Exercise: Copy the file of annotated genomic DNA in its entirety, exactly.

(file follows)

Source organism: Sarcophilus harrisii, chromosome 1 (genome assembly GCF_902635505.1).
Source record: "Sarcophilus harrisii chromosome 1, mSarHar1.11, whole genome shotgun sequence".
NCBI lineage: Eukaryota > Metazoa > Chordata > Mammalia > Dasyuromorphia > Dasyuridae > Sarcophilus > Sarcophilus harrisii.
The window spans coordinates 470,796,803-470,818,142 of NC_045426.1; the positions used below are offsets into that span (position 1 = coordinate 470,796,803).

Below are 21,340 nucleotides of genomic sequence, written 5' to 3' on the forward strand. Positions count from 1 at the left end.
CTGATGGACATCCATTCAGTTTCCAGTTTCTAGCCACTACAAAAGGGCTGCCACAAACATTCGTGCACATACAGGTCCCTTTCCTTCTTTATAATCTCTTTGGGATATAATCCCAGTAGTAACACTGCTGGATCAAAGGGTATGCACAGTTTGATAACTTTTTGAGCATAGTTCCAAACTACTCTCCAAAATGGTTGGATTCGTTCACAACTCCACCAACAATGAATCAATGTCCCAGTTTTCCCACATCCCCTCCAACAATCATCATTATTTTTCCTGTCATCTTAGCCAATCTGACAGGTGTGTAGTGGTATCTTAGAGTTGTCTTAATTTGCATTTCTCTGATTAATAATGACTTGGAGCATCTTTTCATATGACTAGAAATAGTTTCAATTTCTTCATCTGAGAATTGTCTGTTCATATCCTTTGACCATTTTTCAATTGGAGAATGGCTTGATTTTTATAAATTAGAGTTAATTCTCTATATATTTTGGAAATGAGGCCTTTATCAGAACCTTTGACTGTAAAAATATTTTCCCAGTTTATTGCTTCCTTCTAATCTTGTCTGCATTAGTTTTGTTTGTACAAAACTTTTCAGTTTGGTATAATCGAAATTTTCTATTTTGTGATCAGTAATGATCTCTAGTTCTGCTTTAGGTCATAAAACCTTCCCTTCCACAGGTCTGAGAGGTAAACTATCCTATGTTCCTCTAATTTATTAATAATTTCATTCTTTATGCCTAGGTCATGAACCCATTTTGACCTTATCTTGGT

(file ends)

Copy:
Source organism: Sarcophilus harrisii, chromosome 1 (genome assembly GCF_902635505.1).
Source record: "Sarcophilus harrisii chromosome 1, mSarHar1.11, whole genome shotgun sequence".
NCBI lineage: Eukaryota > Metazoa > Chordata > Mammalia > Dasyuromorphia > Dasyuridae > Sarcophilus > Sarcophilus harrisii.
The window spans coordinates 470,796,803-470,818,142 of NC_045426.1; the positions used below are offsets into that span (position 1 = coordinate 470,796,803).

Below are 21,340 nucleotides of genomic sequence, written 5' to 3' on the forward strand. Positions count from 1 at the left end.
CTGATGGACATCCATTCAGTTTCCAGTTTCTAGCCACTACAAAAGGGCTGCCACAAACATTCGTGCACATACAGGTCCCTTTCCTTCTTTATAATCTCTTTGGGATATAATCCCAGTAGTAACACTGCTGGATCAAAGGGTATGCACAGTTTGATAACTTTTTGAGCATAGTTCCAAACTACTCTCCAAAATGGTTGGATTCGTTCACAACTCCACCAACAATGAATCAATGTCCCAGTTTTCCCACATCCCCTCCAACAATCATCATTATTTTTCCTGTCATCTTAGCCAATCTGACAGGTGTGTAGTGGTATCTTAGAGTTGTCTTAATTTGCATTTCTCTGATTAATAATGACTTGGAGCATCTTTTCATATGACTAGAAATAGTTTCAATTTCTTCATCTGAGAATTGTCTGTTCATATCCTTTGACCATTTTTCAATTGGAGAATGGCTTGATTTTTATAAATTAGAGTTAATTCTCTATATATTTTGGAAATGAGGCCTTTATCAGAACCTTTGACTGTAAAAATATTTTCCCAGTTTATTGCTTCCTTCTAATCTTGTCTGCATTAGTTTTGTTTGTACAAAACTTTTCAGTTTGGTATAATCGAAATTTTCTATTTTGTGATCAGTAATGATCTCTAGTTCTGCTTTAGGTCATAAAACCTTCCCTTCCACAGGTCTGAGAGGTAAACTATCCTATGTTCCTCTAATTTATTAATAATTTCATTCTTTATGCCTAGGTCATGAACCCATTTTGACCTTATCTTGGT